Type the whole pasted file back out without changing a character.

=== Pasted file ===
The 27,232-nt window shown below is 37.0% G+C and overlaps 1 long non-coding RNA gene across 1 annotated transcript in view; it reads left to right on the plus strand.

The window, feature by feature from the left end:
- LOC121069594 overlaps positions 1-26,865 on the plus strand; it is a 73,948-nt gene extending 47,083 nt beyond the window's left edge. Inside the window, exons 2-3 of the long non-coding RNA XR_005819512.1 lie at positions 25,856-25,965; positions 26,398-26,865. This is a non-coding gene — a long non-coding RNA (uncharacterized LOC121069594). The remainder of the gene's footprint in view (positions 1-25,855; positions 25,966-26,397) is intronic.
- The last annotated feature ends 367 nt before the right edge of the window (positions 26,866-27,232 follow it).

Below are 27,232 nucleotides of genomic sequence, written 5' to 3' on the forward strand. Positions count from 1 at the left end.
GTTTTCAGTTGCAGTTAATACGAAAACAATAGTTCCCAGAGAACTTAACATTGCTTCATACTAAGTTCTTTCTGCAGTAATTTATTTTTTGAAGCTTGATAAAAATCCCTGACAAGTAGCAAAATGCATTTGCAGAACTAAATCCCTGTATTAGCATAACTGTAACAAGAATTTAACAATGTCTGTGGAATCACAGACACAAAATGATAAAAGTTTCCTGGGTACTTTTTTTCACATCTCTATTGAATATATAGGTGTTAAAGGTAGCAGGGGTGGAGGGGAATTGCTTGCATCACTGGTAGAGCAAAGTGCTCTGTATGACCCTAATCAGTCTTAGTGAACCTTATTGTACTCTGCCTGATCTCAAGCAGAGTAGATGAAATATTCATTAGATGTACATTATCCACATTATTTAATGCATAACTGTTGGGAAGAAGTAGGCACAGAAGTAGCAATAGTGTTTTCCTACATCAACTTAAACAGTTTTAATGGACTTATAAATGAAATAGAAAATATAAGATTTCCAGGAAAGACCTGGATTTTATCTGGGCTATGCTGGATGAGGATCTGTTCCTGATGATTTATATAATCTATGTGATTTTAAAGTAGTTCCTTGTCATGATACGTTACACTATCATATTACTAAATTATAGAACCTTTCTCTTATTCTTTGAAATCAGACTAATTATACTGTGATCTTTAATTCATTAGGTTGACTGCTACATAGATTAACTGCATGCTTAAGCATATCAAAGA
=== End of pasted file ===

The 27,232-nt window shown below is 37.0% G+C and overlaps 1 long non-coding RNA gene across 1 annotated transcript in view; it reads left to right on the plus strand.

The window, feature by feature from the left end:
- LOC121069594 overlaps positions 1-26,865 on the plus strand; it is a 73,948-nt gene extending 47,083 nt beyond the window's left edge. Inside the window, exons 2-3 of the long non-coding RNA XR_005819512.1 lie at positions 25,856-25,965; positions 26,398-26,865. This is a non-coding gene — a long non-coding RNA (uncharacterized LOC121069594). The remainder of the gene's footprint in view (positions 1-25,855; positions 25,966-26,397) is intronic.
- The last annotated feature ends 367 nt before the right edge of the window (positions 26,866-27,232 follow it).

Below are 27,232 nucleotides of genomic sequence, written 5' to 3' on the forward strand. Positions count from 1 at the left end.
GTTTTCAGTTGCAGTTAATACGAAAACAATAGTTCCCAGAGAACTTAACATTGCTTCATACTAAGTTCTTTCTGCAGTAATTTATTTTTTGAAGCTTGATAAAAATCCCTGACAAGTAGCAAAATGCATTTGCAGAACTAAATCCCTGTATTAGCATAACTGTAACAAGAATTTAACAATGTCTGTGGAATCACAGACACAAAATGATAAAAGTTTCCTGGGTACTTTTTTTCACATCTCTATTGAATATATAGGTGTTAAAGGTAGCAGGGGTGGAGGGGAATTGCTTGCATCACTGGTAGAGCAAAGTGCTCTGTATGACCCTAATCAGTCTTAGTGAACCTTATTGTACTCTGCCTGATCTCAAGCAGAGTAGATGAAATATTCATTAGATGTACATTATCCACATTATTTAATGCATAACTGTTGGGAAGAAGTAGGCACAGAAGTAGCAATAGTGTTTTCCTACATCAACTTAAACAGTTTTAATGGACTTATAAATGAAATAGAAAATATAAGATTTCCAGGAAAGACCTGGATTTTATCTGGGCTATGCTGGATGAGGATCTGTTCCTGATGATTTATATAATCTATGTGATTTTAAAGTAGTTCCTTGTCATGATACGTTACACTATCATATTACTAAATTATAGAACCTTTCTCTTATTCTTTGAAATCAGACTAATTATACTGTGATCTTTAATTCATTAGGTTGACTGCTACATAGATTAACTGCATGCTTAAGCATATCAAAGA